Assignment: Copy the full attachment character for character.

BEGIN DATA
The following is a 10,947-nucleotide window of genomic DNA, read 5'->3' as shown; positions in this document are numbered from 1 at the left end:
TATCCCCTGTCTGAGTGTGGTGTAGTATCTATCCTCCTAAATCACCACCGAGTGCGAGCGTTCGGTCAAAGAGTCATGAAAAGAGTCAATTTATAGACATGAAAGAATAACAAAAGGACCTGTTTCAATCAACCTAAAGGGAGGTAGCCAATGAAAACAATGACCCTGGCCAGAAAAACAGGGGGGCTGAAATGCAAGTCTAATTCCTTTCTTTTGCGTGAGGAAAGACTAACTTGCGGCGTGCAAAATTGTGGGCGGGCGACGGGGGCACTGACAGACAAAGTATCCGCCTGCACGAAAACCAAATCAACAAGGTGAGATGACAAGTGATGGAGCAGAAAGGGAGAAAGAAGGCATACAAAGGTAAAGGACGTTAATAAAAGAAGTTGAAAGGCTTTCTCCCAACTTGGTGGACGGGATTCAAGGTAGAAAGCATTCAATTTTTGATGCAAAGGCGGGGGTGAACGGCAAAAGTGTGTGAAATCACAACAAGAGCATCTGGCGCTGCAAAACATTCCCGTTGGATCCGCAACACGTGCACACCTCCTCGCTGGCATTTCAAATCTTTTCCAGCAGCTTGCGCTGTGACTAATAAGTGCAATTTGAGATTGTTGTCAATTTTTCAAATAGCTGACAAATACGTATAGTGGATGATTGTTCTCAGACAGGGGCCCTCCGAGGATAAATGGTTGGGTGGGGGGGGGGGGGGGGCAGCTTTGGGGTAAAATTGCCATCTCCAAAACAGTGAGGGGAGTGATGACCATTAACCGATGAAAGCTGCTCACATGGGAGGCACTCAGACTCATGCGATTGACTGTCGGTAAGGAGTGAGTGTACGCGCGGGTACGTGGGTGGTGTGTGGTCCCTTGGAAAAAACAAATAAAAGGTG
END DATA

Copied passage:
The following is a 10,947-nucleotide window of genomic DNA, read 5'->3' as shown; positions in this document are numbered from 1 at the left end:
TATCCCCTGTCTGAGTGTGGTGTAGTATCTATCCTCCTAAATCACCACCGAGTGCGAGCGTTCGGTCAAAGAGTCATGAAAAGAGTCAATTTATAGACATGAAAGAATAACAAAAGGACCTGTTTCAATCAACCTAAAGGGAGGTAGCCAATGAAAACAATGACCCTGGCCAGAAAAACAGGGGGGCTGAAATGCAAGTCTAATTCCTTTCTTTTGCGTGAGGAAAGACTAACTTGCGGCGTGCAAAATTGTGGGCGGGCGACGGGGGCACTGACAGACAAAGTATCCGCCTGCACGAAAACCAAATCAACAAGGTGAGATGACAAGTGATGGAGCAGAAAGGGAGAAAGAAGGCATACAAAGGTAAAGGACGTTAATAAAAGAAGTTGAAAGGCTTTCTCCCAACTTGGTGGACGGGATTCAAGGTAGAAAGCATTCAATTTTTGATGCAAAGGCGGGGGTGAACGGCAAAAGTGTGTGAAATCACAACAAGAGCATCTGGCGCTGCAAAACATTCCCGTTGGATCCGCAACACGTGCACACCTCCTCGCTGGCATTTCAAATCTTTTCCAGCAGCTTGCGCTGTGACTAATAAGTGCAATTTGAGATTGTTGTCAATTTTTCAAATAGCTGACAAATACGTATAGTGGATGATTGTTCTCAGACAGGGGCCCTCCGAGGATAAATGGTTGGGTGGGGGGGGGGGGGGGGCAGCTTTGGGGTAAAATTGCCATCTCCAAAACAGTGAGGGGAGTGATGACCATTAACCGATGAAAGCTGCTCACATGGGAGGCACTCAGACTCATGCGATTGACTGTCGGTAAGGAGTGAGTGTACGCGCGGGTACGTGGGTGGTGTGTGGTCCCTTGGAAAAAACAAATAAAAGGTG